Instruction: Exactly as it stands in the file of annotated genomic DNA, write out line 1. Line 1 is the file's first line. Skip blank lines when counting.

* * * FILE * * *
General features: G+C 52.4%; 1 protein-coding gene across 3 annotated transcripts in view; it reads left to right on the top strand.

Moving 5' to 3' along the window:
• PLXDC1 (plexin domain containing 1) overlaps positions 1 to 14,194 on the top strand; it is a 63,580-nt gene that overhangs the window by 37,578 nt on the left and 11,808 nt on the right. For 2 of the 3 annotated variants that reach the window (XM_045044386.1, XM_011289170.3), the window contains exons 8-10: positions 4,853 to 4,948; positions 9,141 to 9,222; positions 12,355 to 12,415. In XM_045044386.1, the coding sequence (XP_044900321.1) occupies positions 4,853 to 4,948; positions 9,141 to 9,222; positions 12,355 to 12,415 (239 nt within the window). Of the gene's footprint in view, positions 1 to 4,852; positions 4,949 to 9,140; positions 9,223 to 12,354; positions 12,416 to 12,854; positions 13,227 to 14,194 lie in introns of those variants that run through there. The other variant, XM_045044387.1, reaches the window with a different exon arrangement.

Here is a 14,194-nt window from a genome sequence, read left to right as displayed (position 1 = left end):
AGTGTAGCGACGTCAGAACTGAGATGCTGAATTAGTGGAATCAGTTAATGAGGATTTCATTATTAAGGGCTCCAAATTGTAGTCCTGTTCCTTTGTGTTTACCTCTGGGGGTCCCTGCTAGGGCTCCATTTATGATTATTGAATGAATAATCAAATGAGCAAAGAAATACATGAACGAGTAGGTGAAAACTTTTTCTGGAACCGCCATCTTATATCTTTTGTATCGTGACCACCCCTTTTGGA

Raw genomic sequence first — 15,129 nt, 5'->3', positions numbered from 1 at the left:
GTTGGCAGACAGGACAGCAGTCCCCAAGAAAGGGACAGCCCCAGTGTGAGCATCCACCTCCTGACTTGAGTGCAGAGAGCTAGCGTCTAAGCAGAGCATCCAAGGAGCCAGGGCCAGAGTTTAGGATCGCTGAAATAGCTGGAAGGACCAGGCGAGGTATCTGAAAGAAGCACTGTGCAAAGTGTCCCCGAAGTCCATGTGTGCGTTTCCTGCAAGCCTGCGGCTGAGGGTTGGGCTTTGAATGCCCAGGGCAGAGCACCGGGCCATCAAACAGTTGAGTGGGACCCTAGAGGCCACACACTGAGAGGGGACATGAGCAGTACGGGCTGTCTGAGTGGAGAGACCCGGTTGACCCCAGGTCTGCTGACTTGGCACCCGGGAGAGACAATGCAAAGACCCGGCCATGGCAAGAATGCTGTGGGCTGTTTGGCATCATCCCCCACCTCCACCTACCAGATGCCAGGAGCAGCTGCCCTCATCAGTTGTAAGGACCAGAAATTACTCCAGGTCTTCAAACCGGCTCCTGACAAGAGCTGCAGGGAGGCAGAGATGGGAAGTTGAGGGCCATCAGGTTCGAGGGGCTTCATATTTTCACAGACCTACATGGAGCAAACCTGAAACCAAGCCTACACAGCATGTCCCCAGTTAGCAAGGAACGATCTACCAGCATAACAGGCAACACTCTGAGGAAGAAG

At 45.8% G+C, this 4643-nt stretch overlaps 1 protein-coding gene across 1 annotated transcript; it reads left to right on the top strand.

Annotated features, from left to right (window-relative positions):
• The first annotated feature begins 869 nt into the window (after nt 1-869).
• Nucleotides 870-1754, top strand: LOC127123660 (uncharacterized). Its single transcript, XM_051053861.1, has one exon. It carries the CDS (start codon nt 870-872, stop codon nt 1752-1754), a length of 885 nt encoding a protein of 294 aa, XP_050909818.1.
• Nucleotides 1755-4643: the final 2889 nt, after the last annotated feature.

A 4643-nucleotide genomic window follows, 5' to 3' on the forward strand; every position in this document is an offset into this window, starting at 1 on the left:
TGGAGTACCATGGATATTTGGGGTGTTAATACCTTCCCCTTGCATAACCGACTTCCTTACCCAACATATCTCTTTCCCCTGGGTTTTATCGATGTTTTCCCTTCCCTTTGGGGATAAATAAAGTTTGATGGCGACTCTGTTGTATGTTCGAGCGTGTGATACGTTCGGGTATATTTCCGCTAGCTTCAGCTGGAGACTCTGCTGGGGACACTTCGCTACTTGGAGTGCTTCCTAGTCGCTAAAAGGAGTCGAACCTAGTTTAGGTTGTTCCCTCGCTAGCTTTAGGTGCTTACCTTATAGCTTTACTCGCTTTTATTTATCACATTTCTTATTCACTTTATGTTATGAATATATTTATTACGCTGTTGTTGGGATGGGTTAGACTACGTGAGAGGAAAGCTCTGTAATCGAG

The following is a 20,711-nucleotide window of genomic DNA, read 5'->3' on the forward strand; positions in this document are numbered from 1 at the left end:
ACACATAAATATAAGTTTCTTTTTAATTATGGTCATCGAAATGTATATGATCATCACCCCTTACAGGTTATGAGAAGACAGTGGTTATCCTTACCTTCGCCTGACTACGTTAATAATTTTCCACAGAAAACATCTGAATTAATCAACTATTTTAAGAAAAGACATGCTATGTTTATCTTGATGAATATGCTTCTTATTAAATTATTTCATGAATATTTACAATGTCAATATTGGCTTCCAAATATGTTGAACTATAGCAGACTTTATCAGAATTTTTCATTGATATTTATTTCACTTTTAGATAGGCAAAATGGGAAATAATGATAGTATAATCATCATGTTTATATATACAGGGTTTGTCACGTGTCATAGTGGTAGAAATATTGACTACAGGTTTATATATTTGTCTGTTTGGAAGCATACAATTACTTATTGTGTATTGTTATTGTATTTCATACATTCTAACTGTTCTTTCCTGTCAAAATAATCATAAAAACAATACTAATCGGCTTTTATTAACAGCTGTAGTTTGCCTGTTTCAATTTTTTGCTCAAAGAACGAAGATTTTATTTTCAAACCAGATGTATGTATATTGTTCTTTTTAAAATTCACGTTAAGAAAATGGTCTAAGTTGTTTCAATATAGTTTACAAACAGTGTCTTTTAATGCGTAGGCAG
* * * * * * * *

General features: G+C 52.4%; 1 protein-coding gene across 3 annotated transcripts in view; it reads left to right on the top strand.